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Who was "Todd"?
Jack E. Solomon
Birders in western Pennsylvania trace their ancestry to W. E. Clyde Todd, the late Curator of Birds at Carnegie Museum and Fellow Emeritus of the prestigious American Orithologists' Union. Todd lived much of his life in Beaver County and birded heavily in Butler County. He was a great scholar, and left a legacy of written material, as well as a gift of the original tract of land that founded the Audubon Society of Western Pennsylvania's (ASWP's) Todd Sanctuary in the 1940s. It helps me when I think about where we should go as a club to reflect on where we've been. If our genealogy as birders doesn't necessarily begin with Todd, he still stands as a giant presence.
Alas, I never met him, though I often wandered through the Section of Birds at the museum while he was there. My own focus on birding arose from a general interest in natural history, and the birding torch in me didn't ignite until a year after Mr. (He never obtained a doctorate, indeed, he never finished college) Todd's death. He died at 95 years of age in 1969, when I was about 28 years old.
As a member of ASWP, I was shown Todd Sanctuary, and I read a booklet he wrote, still available from ASWP, titled "Birds of the Buffalo Creek Valley" which chronicles his boyhood interest in birding, done over the sights of a shotgun in the late 19th century, in the wooded hills of southeastern Butler County.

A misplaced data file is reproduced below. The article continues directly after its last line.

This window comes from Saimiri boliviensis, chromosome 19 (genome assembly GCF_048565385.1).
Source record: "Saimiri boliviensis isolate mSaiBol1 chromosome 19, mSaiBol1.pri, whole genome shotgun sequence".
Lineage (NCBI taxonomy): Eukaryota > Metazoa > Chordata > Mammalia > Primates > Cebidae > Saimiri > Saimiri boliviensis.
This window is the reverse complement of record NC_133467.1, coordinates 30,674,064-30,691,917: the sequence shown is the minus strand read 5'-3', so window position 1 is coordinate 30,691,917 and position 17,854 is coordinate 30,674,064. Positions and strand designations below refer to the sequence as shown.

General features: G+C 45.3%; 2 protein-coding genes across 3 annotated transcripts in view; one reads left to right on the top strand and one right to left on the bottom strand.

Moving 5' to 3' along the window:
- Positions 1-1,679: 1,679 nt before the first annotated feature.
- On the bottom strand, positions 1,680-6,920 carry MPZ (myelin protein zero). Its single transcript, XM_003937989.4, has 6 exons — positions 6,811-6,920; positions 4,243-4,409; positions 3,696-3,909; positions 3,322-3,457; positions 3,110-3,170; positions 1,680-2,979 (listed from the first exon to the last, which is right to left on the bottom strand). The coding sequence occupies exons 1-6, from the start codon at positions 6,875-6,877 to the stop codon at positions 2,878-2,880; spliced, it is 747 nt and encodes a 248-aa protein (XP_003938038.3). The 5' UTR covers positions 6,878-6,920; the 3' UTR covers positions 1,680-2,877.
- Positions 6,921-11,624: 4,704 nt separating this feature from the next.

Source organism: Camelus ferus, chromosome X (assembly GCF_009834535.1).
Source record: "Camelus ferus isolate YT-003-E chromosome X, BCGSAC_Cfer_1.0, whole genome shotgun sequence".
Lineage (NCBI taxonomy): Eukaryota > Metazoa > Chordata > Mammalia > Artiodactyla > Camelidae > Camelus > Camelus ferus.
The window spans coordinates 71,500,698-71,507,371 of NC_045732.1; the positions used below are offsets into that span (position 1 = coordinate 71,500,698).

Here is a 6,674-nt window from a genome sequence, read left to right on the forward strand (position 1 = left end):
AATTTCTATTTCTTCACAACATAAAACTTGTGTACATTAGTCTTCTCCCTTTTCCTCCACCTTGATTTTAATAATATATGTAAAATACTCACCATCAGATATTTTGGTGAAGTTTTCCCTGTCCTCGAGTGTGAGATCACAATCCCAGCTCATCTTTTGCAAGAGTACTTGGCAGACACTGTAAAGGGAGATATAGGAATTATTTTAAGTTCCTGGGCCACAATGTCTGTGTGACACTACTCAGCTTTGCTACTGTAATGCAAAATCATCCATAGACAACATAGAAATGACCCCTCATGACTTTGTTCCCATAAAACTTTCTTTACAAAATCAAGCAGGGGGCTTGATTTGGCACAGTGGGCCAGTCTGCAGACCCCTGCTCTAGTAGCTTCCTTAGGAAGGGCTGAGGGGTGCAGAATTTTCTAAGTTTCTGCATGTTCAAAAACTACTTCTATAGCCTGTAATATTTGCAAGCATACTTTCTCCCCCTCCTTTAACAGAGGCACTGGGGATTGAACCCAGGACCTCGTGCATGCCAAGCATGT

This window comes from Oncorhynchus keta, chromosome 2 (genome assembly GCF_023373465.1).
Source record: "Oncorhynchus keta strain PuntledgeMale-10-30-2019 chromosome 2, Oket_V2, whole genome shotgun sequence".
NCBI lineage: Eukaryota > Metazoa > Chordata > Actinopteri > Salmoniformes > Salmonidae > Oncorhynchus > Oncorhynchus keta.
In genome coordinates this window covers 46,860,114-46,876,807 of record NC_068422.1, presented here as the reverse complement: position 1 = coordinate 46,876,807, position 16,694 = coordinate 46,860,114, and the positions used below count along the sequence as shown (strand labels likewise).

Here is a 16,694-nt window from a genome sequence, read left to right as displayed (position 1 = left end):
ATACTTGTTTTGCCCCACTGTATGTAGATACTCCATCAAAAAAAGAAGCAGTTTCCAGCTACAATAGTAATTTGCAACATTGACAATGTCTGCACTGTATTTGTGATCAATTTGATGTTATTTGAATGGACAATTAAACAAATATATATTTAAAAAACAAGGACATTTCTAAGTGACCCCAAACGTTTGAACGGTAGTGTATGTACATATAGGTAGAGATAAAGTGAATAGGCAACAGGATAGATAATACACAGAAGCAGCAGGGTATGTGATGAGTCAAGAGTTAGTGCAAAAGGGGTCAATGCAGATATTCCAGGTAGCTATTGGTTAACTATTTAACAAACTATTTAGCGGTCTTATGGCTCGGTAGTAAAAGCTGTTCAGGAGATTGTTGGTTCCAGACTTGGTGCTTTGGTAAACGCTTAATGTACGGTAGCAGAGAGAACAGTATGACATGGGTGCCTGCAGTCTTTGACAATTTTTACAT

My general account and quotes in the next several paragraphs are taken from a memorial article in the American Ornithologists' Union journal, The Auk, October 1970, No. 4, Vol. 87, written by Todd's colleague and successor as curator of birds, Ken Parkes, with whom I served on ASWP's board. (Thank you Randi Gerrish, for giving me a copy.)
At age 14 in 1889, Todd published an account in The Auk extending the known breeding range of the Magnolia Warbler. I still remember being amazed to read that, suspecting he had seen the nesting warblers, he hurried to buy a shotgun and dispatched the bird to document the identification. The thought of someone shooting a nesting warbler still gives me the willies, but birding with binoculars did not become popular until improvements in optics and field guides made it possible decades later.
Advised that he "could not have chosen a worse profession to gain even the plainest sort of living" than to try to become a professional ornithologist, Todd started college at Geneva with plans to become a railroad man, perhaps to direct train operations.
He promptly quit school when a position as a "messenger... at a salary of $50 per month" was made available to him in the Division of Economic Ornithology and Mammalogy of the U.S. Dept. of Agriculture. Though he never went back to college his high school education was clearly of a different quality than ours. His "grounding in Latin and Greek was so thorough that he served as classical advisor to his Carnegie Museum colleagues throughout his career," and his writing skill in English would be hard to improve.